Our investigation team will review the evidence, put together a picture of what happened, suggest where things went wrong, and make recommendations for change. A report will be published and sent to the organisations that we think need to review and respond to our recommendations.
We carry out an investigation when we believe something may have gone seriously wrong with an individual's care and treatment. Here you can view all of our investigation reports.
If you need information or advice about your rights in relation to mental health care and treatment, or you are concerned about someone else's rights and welfare, we will try to help.
If we cannot help directly, we can refer you to other organisations who should be able to.
We give advice and information about rights and best practice in relation to two laws:
Our website provides answers to questions that patients and members of the public, carers, and professionals have asked us. The Scottish Government has a series of Mental Health Act Topic Guides on different aspects of the law and how these might affect you or someone you know.
If you are concerned that your care and treatment is not in line with what the law says, please contact us. We may be able to help put things right.
Our telephone service is available Monday to Thursday 9am to 5pm, and on Fridays from 9am to 4.30pm.
We use a callback system where we take brief details of your query and a contact number. This means our staff can try to look into some background on your query before calling you back.
Call us on 0131 313 8777. We also operate a freephone number, 0800 389 6809, for service users and carers only.
We produce patient service user and carer leaflets to explain our role, help people understand their rights, and to promote best practice in the use of mental health and incapacity law.
To keep the public informed about our work, we have a Twitter account.
Having a presence on this site also allows us to gauge public opinion on a variety of subjects related to our work in Scotland.
Here's a list of the kind of information we regularly communicate via social media:
We may also share information from our wider network. This may include:
When we share, or re-tweet this information, it does not imply that we endorse the message. It simply means that we think our followers might be interested.
If you follow us on Twitter, you can expect approximately ten updates per week, bringing you the latest information from our website and our work.
If you follow us on Twitter, we will not automatically follow back. Being 'followed' on Twitter by the Mental Welfare Commission does not imply endorsement of any kind.
We read all direct messages and @ messages to ensure that any emerging themes, or helpful suggestions, are passed to the relevant people in the Mental Welfare Commission. We also keep track of your Twitter replies and respond if we feel it would be appropriate to do so.
We retain the right to remove any comments that we feel to be inappropriate for a public forum.
If your public message has implications for an individual's personal identity (in line with data protection legislation) or if you publicly request information not routinely made available by us (via the Freedom of Information Act), then we will take such messages and requests offline and handle in a more appropriate manner.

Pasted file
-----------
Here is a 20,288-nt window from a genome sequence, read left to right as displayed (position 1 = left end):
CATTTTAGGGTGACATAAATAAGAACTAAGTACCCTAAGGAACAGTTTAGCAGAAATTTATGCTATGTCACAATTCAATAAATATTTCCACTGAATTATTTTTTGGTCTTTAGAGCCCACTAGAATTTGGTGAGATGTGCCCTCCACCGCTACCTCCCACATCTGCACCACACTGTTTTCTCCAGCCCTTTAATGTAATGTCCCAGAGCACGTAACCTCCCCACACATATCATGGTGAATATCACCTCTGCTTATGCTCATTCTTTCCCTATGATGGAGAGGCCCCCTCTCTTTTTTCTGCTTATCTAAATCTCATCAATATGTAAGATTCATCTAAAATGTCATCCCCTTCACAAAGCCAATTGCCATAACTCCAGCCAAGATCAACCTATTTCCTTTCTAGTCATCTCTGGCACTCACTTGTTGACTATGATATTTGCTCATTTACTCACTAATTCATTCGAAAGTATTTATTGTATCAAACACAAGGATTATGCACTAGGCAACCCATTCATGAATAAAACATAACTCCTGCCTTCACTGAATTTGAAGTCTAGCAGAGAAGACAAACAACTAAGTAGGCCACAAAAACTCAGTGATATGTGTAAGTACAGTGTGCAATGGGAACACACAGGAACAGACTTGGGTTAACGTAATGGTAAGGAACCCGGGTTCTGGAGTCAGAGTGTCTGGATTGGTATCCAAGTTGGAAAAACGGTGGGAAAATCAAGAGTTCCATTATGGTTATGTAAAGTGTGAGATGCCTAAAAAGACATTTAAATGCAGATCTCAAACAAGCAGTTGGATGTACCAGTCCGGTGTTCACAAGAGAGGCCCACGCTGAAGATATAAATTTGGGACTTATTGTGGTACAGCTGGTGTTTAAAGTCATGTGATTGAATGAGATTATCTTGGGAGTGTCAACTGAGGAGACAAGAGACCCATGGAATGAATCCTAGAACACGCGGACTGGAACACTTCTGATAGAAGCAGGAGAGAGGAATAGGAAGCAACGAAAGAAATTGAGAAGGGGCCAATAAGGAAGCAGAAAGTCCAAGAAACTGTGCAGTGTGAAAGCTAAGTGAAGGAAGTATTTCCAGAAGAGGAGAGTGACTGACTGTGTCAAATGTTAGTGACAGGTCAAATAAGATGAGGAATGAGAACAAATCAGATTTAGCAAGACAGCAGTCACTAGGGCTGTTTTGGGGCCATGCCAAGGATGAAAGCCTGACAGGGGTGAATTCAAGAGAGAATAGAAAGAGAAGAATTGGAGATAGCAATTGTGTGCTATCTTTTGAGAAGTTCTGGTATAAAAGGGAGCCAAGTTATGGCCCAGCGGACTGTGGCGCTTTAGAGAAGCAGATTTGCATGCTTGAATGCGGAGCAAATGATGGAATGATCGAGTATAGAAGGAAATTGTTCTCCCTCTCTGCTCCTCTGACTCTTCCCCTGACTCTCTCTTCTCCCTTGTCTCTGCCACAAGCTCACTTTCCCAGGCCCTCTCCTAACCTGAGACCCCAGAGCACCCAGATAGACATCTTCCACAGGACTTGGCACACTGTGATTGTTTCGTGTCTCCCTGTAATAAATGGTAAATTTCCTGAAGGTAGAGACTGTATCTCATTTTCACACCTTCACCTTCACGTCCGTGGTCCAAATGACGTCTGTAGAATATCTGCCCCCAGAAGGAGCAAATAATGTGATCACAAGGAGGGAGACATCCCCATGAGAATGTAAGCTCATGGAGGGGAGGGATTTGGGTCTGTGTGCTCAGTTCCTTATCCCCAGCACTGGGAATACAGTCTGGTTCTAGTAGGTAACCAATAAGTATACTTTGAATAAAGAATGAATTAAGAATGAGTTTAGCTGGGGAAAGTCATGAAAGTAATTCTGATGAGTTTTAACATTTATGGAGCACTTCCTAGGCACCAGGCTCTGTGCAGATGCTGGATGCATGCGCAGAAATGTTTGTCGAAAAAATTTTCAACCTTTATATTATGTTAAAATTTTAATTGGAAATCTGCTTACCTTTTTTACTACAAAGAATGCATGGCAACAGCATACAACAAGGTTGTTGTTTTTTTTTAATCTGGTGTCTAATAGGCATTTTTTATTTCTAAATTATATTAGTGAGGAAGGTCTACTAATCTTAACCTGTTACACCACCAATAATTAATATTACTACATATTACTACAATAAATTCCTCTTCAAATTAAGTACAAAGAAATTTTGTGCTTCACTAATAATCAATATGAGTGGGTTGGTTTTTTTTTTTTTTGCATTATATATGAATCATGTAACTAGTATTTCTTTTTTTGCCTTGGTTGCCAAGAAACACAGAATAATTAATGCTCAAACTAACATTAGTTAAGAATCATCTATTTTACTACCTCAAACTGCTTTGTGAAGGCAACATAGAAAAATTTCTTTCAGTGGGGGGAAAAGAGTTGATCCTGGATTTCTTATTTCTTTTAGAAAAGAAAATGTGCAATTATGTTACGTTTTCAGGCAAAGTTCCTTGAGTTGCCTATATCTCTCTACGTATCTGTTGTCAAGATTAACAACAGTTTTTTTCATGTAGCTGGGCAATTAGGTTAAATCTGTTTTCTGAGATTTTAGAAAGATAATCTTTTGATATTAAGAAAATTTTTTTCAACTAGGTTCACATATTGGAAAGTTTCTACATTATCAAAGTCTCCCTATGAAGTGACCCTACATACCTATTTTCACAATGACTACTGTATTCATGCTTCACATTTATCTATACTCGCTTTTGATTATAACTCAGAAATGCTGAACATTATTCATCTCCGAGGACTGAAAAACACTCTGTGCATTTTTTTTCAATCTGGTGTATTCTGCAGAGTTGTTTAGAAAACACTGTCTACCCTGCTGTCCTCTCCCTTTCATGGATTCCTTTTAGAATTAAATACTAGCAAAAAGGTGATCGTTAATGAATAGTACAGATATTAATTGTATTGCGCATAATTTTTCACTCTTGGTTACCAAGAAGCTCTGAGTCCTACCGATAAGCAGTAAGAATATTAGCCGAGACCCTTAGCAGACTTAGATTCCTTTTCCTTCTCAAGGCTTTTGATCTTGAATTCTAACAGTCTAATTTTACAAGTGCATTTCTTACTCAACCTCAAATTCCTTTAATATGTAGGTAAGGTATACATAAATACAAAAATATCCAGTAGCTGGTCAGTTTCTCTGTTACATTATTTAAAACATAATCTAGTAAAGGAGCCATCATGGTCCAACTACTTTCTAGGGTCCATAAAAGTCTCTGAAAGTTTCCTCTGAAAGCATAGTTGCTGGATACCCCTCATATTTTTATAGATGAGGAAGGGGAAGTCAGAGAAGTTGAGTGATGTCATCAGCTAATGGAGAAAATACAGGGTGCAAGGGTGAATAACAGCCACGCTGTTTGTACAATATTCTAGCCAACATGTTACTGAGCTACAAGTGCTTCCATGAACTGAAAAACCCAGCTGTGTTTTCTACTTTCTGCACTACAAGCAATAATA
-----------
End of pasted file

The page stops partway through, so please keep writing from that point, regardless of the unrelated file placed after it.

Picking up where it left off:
For more information on Freedom of Information requests, visit the Freedom of Information section of our website.
Twitter is not the best forum for discussing individual cases. If you have an in-depth question or problem, you can phone our advice line on 0131 313 8777 or freephone 0800 389 6809 for service users and carers.
Our Twitter account is managed by a part-time member of staff, and as a result it may take us a couple of days to see or respond to messages. We do not monitor Twitter at the weekend, or outside normal working hours.
Twitter may occasionally be unavailable and we accept no responsibility for lack of service due to Facebook/Twitter downtime.
We are often described as a mental health 'watchdog'.
It is true that we look into situations where something has gone wrong in mental health and learning disability services, but we also work to improve policy to help safeguard people and prevent things going wrong.
In our watchdog role, we draw attention to mistakes and ask people to learn from them. In our 'guide dog' role, we use our unique overview of mental health and learning disability services to help Scottish Ministers and service managers shape policy. This way we aim to help develop services that safeguard rights, and improve care and treatment for people with mental illness, learning disability, dementia and related conditions.
We have a unique overview of mental health and learning disability services in Scotland. Our monitoring work and our visiting programme give us an insight not only into how government legislation is being used, but how that impacts on individual rights and effective care and treatment. We share the information we develop with government, calling for changes in national policy and legislation where we think these are required. We have representation on the Scottish Parliament's Mental Health Cross Party Group and Learning Disability Cross Party Group.
We hold annual meetings with senior executives of health boards and local authorities. At these meetings we can highlight service policy issues that we believe ought to be addressed. We ask services what they have done in response to recommendations from visits to services in their area. We also ask what they have done to act on any relevant recommendations and learning points from our investigations into care and treatment.
When we have concerns about an individual's care and treatment we report these to the people most directly responsible and ask them to take any action required. If we do not get a response, we will escalate this request further up the management level. Where an issue is very serious, and is not resolved by the services involved, we can escalate our concerns right up to Scottish Ministers.